“Aww,” ZJ responded sympathetically.
“I’m okay,” he said bravely.
Two months later, Manning shipped out to Iraq with a top security clearance, his multiple identities held close inside him. There was abundant evidence that Manning was having trouble keeping it together psychologically, but the Army brushed aside doubts—it desperately needed intel analysts with Manning’s computer skills. After all, the Army was wired; in fact, the whole government had never been more networked, a development that had been pushed partly by the desire to improve information-sharing and shorten reaction time after 9/11. Much of the war was fought remotely; triggers were pulled by people in Langley, Virginia, or outside Las Vegas or field offices near Baghdad, where Manning was eventually posted. Military engagement had turned into a video game—but with real bullets. Manning was built for this sort of combat. In the modern Army, Manning’s skill set made him a highly useful soldier, and a dangerous one.
In Iraq, the torments Manning suffered at the hands of his fellow soldiers, his loneliness and concern over his gender, and the hours and hours he would spend in the airless intel office watching the brutal inner workings of the war bore down on him. He was unmoored in a way he hadn’t been before: angrier, less afraid, more certain of what was good and what was evil, and more compelled to act on this dawning righteousness. It was while in Iraq that Manning came across WikiLeaks founder Julian Assange—a charismatic authority figure who, far from rejecting him, as had so many others, took a passionate interest in him and what he had to contribute. Manning had an awakening—and he became, says the U.S. government, a traitor.
It was Bradley Manning’s father who pushed him to join the military. The afternoon I reached Brian Manning, he was at home in Oklahoma City, in a room in his ranch house that Bradley had briefly used as a bedroom. He’s out of work, his job at Hertz outsourced after 23 years. He’s in the midst of a second divorce, though on advice of counsel he’d refused to move out. Brian wanted to tell me about Bradley, though it was quickly clear his son was a mystery to him, and one he’d never been particularly interested in penetrating. Still, he wanted me to know that he’d tried to save his son, as a father would.
Physically, Bradley bears a certain resemblance to his father—both are “petit,” as Brian put it—but in other ways they couldn’t have been more different. Growing up, Brian was a “party animal.” He was raised in Chicago and left home when he was 17, commencing an epic sequence of benders that ended one Monday morning in 1974, when, on the heels of another drunken weekend, a 19-year-old Brian Manning found himself at a Navy recruiting office. The Navy trained him as an intel analyst, gave him secret clearance, and shipped him to Wales, where he married the first girl he met, a friendly, easygoing, semi-literate Welsh woman two years his senior.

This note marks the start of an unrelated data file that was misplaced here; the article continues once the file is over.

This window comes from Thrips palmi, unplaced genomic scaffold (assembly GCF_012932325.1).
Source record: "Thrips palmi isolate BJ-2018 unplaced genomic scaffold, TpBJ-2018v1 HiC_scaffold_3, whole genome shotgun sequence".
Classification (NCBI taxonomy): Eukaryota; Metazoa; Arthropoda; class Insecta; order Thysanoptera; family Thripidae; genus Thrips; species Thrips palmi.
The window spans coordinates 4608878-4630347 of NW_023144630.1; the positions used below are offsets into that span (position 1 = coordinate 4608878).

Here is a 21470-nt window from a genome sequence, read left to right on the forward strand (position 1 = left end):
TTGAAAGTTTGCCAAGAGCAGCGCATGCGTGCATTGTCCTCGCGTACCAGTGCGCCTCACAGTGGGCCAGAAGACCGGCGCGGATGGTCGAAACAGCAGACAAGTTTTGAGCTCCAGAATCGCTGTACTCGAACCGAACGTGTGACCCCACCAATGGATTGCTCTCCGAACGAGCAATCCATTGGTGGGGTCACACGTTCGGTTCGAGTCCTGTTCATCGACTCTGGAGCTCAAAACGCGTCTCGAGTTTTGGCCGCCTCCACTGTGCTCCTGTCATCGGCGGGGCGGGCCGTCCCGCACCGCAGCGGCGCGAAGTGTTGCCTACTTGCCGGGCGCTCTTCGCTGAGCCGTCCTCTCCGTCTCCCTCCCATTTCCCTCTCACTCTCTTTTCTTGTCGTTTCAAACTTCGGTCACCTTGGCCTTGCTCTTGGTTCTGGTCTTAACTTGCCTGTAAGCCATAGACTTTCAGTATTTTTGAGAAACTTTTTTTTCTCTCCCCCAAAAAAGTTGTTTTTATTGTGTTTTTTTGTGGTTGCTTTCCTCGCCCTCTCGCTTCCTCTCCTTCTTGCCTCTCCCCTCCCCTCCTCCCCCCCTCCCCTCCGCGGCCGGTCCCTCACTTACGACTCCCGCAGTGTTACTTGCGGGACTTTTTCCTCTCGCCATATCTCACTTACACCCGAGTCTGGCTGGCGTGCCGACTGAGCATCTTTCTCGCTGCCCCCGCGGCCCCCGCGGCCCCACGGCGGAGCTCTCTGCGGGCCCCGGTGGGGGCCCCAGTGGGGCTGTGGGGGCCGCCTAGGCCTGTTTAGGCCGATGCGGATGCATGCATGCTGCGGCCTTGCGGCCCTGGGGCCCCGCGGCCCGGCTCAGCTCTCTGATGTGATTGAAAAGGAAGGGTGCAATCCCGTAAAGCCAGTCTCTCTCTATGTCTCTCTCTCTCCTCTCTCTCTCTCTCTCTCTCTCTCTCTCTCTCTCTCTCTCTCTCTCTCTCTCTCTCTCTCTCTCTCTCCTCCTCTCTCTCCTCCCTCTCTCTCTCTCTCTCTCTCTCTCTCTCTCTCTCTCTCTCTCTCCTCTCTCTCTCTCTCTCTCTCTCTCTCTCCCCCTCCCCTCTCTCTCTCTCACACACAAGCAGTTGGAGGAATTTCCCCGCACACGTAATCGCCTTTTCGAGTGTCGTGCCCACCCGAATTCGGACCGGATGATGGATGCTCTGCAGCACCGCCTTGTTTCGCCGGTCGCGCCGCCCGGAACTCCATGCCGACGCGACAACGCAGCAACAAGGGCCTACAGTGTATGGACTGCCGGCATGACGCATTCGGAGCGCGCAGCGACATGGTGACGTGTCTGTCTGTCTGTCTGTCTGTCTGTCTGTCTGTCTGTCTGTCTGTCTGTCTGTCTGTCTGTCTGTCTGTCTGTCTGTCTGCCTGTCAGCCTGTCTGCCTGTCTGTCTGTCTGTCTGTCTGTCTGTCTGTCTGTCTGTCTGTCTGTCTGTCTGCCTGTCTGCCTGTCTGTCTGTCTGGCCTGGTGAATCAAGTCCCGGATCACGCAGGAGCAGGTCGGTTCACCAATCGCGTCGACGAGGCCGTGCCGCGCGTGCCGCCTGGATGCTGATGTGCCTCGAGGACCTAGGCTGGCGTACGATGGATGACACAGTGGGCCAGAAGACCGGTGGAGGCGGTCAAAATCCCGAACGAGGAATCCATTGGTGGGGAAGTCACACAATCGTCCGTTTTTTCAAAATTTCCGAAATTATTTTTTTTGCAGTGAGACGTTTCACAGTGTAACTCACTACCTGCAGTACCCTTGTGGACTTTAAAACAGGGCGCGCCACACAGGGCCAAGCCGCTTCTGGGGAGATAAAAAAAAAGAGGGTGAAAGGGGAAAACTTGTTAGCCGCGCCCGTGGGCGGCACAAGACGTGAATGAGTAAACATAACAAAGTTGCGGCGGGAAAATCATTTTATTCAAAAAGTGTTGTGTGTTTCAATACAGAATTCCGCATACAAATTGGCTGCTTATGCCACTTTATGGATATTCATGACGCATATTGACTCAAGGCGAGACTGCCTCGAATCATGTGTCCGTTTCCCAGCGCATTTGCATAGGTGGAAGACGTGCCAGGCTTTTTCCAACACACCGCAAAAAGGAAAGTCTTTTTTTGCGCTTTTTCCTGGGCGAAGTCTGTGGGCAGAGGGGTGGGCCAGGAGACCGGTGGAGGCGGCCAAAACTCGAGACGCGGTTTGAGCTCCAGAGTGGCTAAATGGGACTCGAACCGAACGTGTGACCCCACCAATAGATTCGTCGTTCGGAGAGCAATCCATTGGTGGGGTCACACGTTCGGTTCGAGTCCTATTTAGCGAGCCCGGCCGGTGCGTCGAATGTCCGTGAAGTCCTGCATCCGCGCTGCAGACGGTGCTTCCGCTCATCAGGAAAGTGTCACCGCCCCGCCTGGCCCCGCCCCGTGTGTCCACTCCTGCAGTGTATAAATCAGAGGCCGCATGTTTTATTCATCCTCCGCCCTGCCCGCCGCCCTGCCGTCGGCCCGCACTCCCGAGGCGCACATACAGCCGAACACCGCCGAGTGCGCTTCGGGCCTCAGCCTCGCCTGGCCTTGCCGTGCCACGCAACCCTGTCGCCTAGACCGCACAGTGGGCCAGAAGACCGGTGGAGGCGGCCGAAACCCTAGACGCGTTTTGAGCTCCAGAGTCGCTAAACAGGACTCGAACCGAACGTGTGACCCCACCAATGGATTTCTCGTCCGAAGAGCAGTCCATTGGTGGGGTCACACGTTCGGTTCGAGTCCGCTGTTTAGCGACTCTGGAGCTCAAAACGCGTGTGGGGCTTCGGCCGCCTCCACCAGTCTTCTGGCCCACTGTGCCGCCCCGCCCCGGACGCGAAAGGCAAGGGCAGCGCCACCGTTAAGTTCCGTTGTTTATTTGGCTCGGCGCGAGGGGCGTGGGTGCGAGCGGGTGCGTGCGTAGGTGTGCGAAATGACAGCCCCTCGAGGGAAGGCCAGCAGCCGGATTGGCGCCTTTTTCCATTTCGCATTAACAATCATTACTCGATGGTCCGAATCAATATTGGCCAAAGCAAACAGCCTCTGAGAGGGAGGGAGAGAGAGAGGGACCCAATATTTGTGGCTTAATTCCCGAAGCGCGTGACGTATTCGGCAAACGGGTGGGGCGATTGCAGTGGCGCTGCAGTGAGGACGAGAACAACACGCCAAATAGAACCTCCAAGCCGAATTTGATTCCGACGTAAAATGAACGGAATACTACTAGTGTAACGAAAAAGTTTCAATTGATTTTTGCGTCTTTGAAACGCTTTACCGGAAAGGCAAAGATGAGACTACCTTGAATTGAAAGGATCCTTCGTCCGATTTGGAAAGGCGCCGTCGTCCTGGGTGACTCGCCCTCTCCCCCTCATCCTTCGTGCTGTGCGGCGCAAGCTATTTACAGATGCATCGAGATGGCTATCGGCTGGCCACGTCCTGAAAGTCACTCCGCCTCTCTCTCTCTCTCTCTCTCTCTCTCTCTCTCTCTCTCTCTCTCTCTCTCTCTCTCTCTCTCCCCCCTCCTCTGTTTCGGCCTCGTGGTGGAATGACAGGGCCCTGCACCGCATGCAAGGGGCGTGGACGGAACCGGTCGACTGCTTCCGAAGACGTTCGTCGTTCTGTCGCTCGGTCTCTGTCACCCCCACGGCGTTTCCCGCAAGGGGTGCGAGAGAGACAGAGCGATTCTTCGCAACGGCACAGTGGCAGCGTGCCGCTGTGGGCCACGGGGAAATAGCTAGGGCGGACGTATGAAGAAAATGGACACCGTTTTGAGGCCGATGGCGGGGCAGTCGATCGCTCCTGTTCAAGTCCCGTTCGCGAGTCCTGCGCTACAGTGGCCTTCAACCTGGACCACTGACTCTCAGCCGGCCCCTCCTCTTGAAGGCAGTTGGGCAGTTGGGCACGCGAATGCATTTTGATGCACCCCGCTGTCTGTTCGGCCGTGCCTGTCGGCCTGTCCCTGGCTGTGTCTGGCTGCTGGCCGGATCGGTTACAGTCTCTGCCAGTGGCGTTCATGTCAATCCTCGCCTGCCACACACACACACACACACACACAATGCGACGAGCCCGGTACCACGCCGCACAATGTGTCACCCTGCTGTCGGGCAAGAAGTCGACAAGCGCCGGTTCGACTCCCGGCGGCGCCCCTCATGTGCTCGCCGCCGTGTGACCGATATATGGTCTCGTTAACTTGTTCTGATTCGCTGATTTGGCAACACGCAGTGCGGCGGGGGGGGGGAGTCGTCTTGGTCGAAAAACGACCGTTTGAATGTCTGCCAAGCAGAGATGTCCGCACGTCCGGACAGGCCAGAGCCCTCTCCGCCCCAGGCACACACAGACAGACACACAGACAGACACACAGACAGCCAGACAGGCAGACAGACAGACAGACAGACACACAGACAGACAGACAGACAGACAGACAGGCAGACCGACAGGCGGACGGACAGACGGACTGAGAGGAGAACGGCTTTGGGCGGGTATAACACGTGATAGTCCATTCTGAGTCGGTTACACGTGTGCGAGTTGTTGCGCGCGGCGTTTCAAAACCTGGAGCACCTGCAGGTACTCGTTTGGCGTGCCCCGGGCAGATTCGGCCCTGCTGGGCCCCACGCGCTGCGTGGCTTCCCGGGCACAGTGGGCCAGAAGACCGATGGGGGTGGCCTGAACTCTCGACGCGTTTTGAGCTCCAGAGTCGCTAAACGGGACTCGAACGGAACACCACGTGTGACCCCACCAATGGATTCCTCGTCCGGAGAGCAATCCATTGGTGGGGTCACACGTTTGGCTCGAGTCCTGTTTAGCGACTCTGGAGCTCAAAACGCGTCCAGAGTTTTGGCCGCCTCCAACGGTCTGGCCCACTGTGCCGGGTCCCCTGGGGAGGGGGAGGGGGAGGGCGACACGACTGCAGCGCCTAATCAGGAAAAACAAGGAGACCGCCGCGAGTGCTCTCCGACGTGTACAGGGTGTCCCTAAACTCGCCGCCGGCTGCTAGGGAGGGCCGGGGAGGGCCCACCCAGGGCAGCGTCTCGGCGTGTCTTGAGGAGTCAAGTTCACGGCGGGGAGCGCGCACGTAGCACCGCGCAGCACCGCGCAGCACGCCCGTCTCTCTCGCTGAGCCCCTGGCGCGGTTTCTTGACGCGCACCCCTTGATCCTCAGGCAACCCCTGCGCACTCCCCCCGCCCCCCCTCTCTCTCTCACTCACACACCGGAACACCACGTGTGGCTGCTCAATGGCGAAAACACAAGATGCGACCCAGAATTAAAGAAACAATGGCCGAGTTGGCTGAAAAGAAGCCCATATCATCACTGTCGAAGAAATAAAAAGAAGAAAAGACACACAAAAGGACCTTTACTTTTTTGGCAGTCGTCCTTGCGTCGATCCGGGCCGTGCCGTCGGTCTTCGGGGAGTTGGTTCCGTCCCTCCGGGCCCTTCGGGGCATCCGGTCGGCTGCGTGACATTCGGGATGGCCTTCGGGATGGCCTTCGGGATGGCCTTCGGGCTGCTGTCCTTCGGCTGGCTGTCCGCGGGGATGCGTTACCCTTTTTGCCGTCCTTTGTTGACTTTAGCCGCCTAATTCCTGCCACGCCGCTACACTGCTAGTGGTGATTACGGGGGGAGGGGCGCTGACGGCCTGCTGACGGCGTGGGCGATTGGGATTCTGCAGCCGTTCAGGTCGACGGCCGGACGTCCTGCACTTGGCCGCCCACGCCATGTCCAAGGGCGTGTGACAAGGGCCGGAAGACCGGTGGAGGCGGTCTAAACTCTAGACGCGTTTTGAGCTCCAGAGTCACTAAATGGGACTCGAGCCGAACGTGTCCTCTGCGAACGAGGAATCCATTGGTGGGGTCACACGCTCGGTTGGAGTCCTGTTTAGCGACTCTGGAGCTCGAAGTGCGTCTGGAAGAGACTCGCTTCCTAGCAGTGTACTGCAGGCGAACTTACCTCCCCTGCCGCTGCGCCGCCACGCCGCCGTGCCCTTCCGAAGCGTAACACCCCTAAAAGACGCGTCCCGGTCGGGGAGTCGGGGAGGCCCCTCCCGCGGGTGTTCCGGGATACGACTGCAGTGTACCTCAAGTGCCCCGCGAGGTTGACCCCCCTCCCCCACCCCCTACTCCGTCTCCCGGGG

After five years, Brian quit the service. He eventually took his wife and 6-year-old daughter to a dusty stretch of Oklahoma four miles from Crescent, a tiny conservative community with an Evangelical bent. He had five acres, pigs, chickens, and a big garden, and at first he and his wife enjoyed living like farmers. But then Brian’s priorities took another turn. He’d started a career in IT and was determined to climb a few rungs up the corporate ladder. By the early nineties, Brian was traveling frequently overseas for Hertz, leaving his family behind. “For me, it was a good career move,” he said.
For Bradley, who was born in 1987, eleven years after his sister, his father sometimes seemed like a stranger. “One time, I came home after six weeks away and Bradley [then 3 or 4] didn’t recognize me,” Brian said. Bradley excelled at school, an A student and a math and science whiz who won the school’s science fair three years running. He did make a few friends among the smarter crowd, though in his father’s mind, Bradley was a loner who refused to make an effort, which perplexed his sociable father. “He’d get off the school bus, and he’d either go upstairs … or be downstairs on the computer,” he explained. “Basically, to put it in a nutshell, Bradley never showed any interest in anything outside [the house].” By the late nineties, Brian had essentially moved overseas for his job. “I’d call home every day and talk for a few minutes with my wife, but I don’t think I ever talked to Bradley, because usually he was busy on the computer doing something.”